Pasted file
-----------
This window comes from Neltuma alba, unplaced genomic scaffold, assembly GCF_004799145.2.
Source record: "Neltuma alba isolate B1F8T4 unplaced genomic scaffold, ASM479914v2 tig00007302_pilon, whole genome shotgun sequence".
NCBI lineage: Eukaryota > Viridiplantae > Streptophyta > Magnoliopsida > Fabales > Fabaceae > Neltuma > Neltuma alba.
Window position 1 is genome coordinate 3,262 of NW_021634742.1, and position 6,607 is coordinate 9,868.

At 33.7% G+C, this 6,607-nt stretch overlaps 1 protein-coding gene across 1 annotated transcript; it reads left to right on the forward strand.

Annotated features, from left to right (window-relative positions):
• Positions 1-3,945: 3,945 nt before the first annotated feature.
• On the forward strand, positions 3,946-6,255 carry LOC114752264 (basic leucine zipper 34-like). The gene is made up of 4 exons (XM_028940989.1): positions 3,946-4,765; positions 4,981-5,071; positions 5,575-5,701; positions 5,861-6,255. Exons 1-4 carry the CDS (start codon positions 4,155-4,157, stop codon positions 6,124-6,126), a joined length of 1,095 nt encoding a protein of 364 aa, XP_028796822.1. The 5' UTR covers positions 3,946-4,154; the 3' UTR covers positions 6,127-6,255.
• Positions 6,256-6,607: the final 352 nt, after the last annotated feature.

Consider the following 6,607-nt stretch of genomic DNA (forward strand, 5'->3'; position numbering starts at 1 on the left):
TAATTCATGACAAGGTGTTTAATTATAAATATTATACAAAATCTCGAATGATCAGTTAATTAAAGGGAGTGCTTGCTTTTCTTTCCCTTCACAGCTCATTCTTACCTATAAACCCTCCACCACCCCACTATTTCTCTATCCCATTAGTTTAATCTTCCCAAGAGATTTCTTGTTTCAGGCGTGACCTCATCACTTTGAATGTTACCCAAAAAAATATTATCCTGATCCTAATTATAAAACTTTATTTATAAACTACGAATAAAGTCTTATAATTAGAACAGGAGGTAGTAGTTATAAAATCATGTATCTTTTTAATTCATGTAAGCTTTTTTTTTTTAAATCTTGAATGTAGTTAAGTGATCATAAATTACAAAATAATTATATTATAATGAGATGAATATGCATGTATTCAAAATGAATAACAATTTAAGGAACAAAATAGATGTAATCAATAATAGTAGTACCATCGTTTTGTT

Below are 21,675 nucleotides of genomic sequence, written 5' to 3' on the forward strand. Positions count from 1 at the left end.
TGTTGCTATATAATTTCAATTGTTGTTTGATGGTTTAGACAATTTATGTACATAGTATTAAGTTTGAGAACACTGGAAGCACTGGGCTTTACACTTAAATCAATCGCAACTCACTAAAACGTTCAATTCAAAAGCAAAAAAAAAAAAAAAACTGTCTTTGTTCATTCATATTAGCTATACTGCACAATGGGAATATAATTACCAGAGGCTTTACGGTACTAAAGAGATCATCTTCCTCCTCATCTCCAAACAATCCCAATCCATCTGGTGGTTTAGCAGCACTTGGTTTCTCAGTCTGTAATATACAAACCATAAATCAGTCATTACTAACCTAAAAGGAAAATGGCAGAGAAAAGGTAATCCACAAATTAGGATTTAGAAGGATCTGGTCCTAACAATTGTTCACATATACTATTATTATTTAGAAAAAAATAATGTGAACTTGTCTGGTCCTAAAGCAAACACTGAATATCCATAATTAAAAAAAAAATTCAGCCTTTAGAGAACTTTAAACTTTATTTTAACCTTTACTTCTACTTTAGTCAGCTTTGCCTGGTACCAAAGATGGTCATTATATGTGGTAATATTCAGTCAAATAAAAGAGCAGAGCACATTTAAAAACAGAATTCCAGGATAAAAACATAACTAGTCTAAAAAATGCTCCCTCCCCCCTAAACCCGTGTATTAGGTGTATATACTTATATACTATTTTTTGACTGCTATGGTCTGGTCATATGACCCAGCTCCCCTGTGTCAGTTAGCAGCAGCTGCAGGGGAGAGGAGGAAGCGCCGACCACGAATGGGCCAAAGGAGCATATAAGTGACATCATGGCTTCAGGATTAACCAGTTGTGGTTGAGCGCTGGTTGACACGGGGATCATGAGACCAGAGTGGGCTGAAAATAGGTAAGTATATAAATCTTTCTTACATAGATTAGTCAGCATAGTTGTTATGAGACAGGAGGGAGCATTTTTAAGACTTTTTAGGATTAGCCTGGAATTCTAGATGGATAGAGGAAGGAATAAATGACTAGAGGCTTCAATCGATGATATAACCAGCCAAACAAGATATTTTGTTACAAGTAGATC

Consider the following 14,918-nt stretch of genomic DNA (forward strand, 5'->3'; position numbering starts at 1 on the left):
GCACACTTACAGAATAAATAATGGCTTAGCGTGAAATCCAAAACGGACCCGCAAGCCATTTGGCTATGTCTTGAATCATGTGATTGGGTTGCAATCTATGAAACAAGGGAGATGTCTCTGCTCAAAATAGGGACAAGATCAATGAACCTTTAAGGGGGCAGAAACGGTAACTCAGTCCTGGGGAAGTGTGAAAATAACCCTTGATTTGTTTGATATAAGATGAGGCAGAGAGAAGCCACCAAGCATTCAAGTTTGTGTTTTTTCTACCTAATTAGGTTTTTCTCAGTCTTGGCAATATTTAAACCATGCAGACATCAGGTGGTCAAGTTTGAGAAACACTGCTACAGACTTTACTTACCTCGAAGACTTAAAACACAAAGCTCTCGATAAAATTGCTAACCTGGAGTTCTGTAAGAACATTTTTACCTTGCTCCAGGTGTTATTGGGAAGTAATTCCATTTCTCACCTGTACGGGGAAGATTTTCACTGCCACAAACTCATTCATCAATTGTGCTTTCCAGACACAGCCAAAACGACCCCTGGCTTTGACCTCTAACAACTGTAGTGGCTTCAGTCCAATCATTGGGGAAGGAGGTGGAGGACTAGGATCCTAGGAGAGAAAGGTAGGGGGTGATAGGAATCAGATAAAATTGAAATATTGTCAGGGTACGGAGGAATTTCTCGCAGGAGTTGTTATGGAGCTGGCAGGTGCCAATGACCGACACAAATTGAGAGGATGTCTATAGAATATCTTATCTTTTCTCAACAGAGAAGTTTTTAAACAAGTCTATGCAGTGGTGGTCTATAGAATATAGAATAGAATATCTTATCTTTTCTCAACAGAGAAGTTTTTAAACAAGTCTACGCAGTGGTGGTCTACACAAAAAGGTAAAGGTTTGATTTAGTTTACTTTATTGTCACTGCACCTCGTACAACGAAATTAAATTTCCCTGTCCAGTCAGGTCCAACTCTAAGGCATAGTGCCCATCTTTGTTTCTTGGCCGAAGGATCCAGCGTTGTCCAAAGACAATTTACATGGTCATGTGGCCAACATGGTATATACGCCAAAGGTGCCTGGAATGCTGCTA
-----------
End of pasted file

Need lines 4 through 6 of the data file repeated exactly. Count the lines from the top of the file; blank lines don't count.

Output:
Window position 1 is genome coordinate 3,262 of NW_021634742.1, and position 6,607 is coordinate 9,868.

At 33.7% G+C, this 6,607-nt stretch overlaps 1 protein-coding gene across 1 annotated transcript; it reads left to right on the forward strand.

Annotated features, from left to right (window-relative positions):